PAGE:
5. Have they worked with other brands? What other brands?
    Does your influencer have experience working with other brands? What brands are they? Did they work with your competitors? If they did, using them to promote your brand might be confusing for your audience. Secondly, looking at who they’ve worked with can help us decide if our product is likely to appeal to the influencer and its target market. For example, if we’re an ethical skincare brand, and the influencers worked with other ethical brands, this would be a good person to consider.
  6. Do they post regularly?
    A frequent poster has a direct impact on other important metrics like engagement rate, reach, loyalty etc.

Audiense advises that you should determine is an influencer is a micro or macro-influencer.

Kobe describes a macro influencer as influencers who have millions of followers on their social media platforms. They may be considered as “celebrities” in this industry. Brands and marketers can take advantage of their large following to connect with a higher audience reach for their sponsored content.

Snapapp describes a micro influencer as brand advocates who have a deeply engaged, niche audience. They generally have between 1,000 and 10,000 followers, and while they don’t boast Kardashian levels of stock-affecting social influence, they do offer opinions that are deeply trusted by their followers, who are generally like-minded folks looking for real talk.

Determining the size of an influencer’s community has become a primary concern when identifying influencers. Every audience will contain both macro and micro influencers, each with their pros and cons.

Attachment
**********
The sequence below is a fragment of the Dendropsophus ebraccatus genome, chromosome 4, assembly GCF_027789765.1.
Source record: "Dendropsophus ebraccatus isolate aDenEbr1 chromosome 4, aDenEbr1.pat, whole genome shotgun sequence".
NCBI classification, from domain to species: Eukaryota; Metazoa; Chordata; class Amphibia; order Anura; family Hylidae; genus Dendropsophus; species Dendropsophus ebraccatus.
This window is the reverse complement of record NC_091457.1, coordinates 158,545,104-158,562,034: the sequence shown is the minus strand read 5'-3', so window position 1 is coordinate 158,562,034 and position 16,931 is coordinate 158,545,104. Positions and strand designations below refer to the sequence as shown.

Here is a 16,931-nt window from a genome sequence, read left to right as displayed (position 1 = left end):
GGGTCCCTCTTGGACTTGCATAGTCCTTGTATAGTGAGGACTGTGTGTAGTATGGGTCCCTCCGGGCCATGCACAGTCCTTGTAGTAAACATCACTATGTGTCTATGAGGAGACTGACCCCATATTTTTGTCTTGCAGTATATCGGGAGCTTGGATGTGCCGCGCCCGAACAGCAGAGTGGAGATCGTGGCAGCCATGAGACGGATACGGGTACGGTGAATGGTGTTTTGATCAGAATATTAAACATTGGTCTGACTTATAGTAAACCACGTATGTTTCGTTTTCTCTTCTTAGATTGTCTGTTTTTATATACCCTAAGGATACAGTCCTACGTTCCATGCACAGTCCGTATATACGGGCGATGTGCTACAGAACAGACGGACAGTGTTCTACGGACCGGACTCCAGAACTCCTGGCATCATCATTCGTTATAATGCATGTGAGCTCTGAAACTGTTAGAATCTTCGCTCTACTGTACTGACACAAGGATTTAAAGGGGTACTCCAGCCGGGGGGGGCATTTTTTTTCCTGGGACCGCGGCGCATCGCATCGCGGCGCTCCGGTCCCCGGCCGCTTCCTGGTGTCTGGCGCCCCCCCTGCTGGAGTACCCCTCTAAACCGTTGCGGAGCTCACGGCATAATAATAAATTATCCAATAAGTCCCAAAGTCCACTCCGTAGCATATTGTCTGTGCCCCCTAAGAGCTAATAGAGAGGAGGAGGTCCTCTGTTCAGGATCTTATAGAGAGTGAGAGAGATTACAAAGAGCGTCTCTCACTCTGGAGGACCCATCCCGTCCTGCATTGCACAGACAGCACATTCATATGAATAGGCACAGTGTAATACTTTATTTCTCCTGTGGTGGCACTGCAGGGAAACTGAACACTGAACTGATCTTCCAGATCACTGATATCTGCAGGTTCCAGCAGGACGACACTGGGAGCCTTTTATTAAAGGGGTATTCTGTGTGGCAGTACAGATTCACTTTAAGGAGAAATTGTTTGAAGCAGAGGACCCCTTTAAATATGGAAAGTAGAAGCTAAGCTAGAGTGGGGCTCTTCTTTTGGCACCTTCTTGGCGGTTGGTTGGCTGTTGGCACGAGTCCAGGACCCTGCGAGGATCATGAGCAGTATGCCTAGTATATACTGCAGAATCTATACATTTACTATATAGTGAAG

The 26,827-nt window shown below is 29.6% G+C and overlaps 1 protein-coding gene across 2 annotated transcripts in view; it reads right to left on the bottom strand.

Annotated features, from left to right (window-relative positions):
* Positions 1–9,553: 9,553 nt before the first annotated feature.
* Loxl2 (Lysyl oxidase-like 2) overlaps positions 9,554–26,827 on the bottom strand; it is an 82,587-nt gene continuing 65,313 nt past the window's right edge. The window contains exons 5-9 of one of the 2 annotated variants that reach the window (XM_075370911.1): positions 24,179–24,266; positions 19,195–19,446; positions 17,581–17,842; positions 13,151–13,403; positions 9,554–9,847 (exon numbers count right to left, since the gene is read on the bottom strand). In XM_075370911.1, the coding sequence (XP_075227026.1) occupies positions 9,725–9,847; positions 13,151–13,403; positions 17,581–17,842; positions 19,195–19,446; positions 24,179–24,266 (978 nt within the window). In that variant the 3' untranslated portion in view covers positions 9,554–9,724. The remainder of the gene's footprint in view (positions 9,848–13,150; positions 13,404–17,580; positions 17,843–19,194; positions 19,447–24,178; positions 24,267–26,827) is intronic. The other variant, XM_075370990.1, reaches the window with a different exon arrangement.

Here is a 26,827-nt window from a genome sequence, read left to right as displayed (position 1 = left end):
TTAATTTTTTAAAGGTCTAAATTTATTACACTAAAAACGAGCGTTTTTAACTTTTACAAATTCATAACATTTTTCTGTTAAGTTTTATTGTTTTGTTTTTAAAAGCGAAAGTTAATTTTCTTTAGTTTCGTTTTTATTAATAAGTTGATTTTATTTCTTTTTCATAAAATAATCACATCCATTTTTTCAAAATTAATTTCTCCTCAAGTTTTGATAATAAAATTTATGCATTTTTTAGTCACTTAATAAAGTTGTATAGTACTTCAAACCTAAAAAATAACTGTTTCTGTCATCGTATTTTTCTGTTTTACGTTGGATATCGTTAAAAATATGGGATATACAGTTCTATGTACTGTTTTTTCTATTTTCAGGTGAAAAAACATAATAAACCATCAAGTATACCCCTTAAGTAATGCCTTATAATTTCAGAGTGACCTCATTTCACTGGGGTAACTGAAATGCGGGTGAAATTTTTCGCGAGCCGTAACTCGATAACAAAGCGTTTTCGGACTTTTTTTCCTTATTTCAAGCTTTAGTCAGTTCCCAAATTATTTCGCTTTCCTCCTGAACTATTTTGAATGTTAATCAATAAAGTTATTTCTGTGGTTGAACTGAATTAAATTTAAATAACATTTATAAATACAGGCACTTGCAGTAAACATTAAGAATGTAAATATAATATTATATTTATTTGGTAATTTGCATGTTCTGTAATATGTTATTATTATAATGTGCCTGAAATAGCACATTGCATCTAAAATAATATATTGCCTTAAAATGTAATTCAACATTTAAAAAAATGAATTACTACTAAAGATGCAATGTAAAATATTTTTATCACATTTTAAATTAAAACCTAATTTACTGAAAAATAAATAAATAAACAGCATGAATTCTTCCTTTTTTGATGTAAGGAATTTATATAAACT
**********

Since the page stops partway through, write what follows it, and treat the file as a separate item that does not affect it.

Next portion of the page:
So how do you decide between micro and macro influencers?
Macro influencers are generally more costly to use as their identity as a household name demands more. Although they have a bigger reach, their engagement is quite low. They rarely offer a personal touch to the campaign and therefore might not result in the desired ROI. They are basically good for getting your brands name out there. For people to notice you. Micro influencers, on the other hand, are perfect for consumer engagement. Their reach might not be as broad as macro influencers but they certainly have a community that they actively interact with and will probably translate into a better ROI for your brand. They are also cheaper to higher and easier to maintain a relationship with once it’s established. It is therefore beneficial to spread the cost over a few micro influencers, reaching a variety of different segments rather than investing your entire budget into a single macro influencer.
You should also consider your objectives before deciding between the two types of influencers. Are you looking to associate your brand with a variety of niche audiences or establish a more generalized mass appeal? This will guide you on which type to choose for your campaign.

A study from Takumi clearly shows the difference between the two.

Takumi Study on influencer engagement

Advantages of using Micro Influencers

  • They’re authentic
    Micro influencers work in a similar way to word of mouth – when they share a photo on Instagram of them enjoying a nutri-bar snack after a workout, you don’t question it (even if their photos are sometimes a little staged).
    It’s often easier to believe a micro influencer has actually bought or used a featured product. They tell you the nutri-bar is delicious and it’s high in protein, so you make a mental note of the brand.
    This kind of authenticity attracts engagement, awareness and brand recall. So, the next time you go to buy a snack, you remember that extra yummy brand name you saw on Instagram.
  • It’s cheap
    Since influencers generally base their prices on follower count, micro-influencers are a lot cheaper to partner with. They have 6.7X more cost-efficient per engagement.
  • A micro influencer campaign is easy to execute.